After a little over 8 years, my levain is still holding up great!! I was bored yesterday and my kids wanted to make something with me. So we decided cranberry/walnut sourdough. Although as a common mistake what I do at home, I forgot to lower the oven temperature midway through. The kids love it regardless.

IMG_1052.JPG

IMG_1053.JPG

  • Like 3

Share this post


Link to post
Share on other sites

image.jpg

Shiitake flat bread from Bon Appetit/Wired. Uses 1/4 cup of powdered shiitake mushrooms. Touted as a huge umami blast but failed to deliver in my opinion. Makes an interesting base for a faux pizza.

  • Like 1

Share this post


Link to post
Share on other sites

Cornetti with some prepared with almond paste. The recipe is from Carol Fields The Italian Baker and has become a Christmas tradition.

P1020437(1).JPG

  • Like 1

Share this post


Link to post
Share on other sites

Steve, I like your Christmas tradition. It has been awhile since I baked croissants.

Baked bread yesterday using the "Flour Water Salt Yeast - The Saturday White Bread" recipe.

The recipe makes two large round loaves.

The%20Saturday%20White%20Bread%20January

Sliced%20January%206th%2C%202014-XL.jpg

  • Like 4

Share this post


Link to post
Share on other sites

Steve, I like your Christmas tradition. It has been awhile since I baked croissants.

Baked bread yesterday using the "Flour Water Salt Yeast - The Saturday White Bread" recipe.

The recipe makes two large round loaves.

The%20Saturday%20White%20Bread%20January

Sliced%20January%206th%2C%202014-XL.jpg

Wow, Ann_T. That's bread to die for! I am jealous as hell.

  • Like 1

Share this post


Link to post
Share on other sites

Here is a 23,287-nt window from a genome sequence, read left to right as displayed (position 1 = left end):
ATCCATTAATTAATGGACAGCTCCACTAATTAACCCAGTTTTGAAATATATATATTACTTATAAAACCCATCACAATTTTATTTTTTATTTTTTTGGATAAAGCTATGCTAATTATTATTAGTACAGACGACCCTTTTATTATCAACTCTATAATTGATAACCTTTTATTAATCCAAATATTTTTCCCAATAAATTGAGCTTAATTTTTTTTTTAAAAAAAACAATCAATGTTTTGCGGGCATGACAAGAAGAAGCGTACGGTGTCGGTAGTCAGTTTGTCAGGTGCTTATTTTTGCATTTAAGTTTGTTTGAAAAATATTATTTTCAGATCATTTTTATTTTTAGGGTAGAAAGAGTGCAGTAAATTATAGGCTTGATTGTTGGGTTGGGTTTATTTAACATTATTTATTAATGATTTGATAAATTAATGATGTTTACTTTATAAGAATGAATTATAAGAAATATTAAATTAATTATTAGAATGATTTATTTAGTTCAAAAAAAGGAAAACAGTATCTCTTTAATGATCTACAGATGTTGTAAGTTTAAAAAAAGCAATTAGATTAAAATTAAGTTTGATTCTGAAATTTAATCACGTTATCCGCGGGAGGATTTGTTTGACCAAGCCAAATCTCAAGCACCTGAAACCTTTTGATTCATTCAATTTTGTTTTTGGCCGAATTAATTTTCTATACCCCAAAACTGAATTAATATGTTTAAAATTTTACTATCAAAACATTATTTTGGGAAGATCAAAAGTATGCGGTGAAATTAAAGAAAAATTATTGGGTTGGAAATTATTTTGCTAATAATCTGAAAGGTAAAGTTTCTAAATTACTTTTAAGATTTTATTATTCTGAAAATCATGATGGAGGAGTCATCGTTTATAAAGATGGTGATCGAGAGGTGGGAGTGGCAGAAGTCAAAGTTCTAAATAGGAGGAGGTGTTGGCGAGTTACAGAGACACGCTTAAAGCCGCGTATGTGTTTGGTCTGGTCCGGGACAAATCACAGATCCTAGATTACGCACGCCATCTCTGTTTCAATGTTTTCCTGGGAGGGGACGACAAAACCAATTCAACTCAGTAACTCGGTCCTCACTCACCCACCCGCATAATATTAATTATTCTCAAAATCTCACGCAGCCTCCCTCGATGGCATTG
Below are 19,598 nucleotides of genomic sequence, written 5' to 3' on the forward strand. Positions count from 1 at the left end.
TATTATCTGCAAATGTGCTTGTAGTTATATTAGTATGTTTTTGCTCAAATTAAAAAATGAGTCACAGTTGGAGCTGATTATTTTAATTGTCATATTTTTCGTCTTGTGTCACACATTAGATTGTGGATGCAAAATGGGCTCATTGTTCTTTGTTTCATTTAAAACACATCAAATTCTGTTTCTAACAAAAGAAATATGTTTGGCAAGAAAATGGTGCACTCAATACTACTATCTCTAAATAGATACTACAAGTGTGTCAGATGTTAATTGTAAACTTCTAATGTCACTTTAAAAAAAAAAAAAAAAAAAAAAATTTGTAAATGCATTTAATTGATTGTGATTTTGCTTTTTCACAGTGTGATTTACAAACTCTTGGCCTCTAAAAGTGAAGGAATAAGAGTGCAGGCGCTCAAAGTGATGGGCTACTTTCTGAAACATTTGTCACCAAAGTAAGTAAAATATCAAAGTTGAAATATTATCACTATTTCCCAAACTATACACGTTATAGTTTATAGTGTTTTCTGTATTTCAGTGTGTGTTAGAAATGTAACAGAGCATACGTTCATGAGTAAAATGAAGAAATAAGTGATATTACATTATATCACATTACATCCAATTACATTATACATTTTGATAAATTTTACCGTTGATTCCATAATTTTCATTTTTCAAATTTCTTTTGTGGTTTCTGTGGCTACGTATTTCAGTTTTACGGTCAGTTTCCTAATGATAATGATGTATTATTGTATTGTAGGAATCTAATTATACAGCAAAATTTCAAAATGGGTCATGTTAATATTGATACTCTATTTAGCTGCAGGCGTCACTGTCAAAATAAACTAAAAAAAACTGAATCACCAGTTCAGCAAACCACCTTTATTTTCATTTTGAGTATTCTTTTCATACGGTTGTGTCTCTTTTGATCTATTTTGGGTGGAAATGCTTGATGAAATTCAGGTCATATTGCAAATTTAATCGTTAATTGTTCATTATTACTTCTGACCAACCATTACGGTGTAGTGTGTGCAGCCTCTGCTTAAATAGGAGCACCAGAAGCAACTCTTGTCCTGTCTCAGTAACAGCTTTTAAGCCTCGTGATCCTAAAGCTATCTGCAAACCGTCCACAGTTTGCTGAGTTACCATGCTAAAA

Thanks Anna. I was really happy with the way this bread turned out.

Oh, and it makes great toast.

Share this post


Link to post
Share on other sites

The same bread dough makes a great pizza crust.

Pizza%20Sausage%20and%20Olive%20January%

Pizza%20Sausage%20and%20Olive%20January%

  • Like 5

Share this post


Link to post
Share on other sites

Ann_T great looking bread and pizza. I've started making bread after a lay off of many years. A nice loaf cost about $6-$7 so I thought I'll make bread and upgrade my beer. This loaf is Pan Bigio from Carol Fields book made with a starter and 2:1 ratio of bread flour to whole wheat. It makes great toast.

Anna_N beautiful ciabatta. I'll try that later in the week or the coccodrillo variation posted by Jon.

P1020479(1).JPG

  • Like 4

Share this post


Link to post
Share on other sites

Steve, those loaves look great! I have dough rising for Ken Forkish' Saturday Bread. Hope the finished loaf is worthy of posting here.

  • Like 1

Share this post


Link to post
Share on other sites
Guest
This topic is now closed to further replies.

  • Similar Content

    • By trfl
      Dear fellow bakers,
      We have been baking no-knead bread at home for several years and as a family of scientists and engineers, we consistently tried to make it even more easier and convenient. 
      We liked what we ended up with so much that, I decided to start a small company (based in Eindhoven, Netherlands) to make a new bread kit product out of it.
       
      I am seeking your help to know your opinion of the product and how the story is told.
       
      LoafNest is an improvement on no-knead Dutch oven bread making. We took perforated silicone liner designed for professional bread baking and put it into a uniquely designed cast iron casserole. With this improvement, there is no need for shaping or second raising of the bread. You just mix, let the dough raise, pre-heat, pour the dough, bake and done!
       
      So, LoafNest is a no-knead, no-mess, no-cleanup solution for convenient and practical bread making.
       
      The perforated silicone liner is from the same company that makes Silpat mats. Our liner is a more advanced version with perforations that allow radiative, conductive and convective heat to all sides of the bread. It is also rated to a higher temperature (260C/500F)
       
      With less than 5 minutes of active work that can fit into a busy schedule, we hope to reduce the entry barrier for people who are willing to make bread. Our primary targets are people who buy expensive premium bread but want to make their own premium bread at home or people who use bread machines and want to eat better bread.
       
      While it is not a primary target, we also believe this is a nice solution for experienced bakers who want to use a high-humidity, high thermal mass baking environment.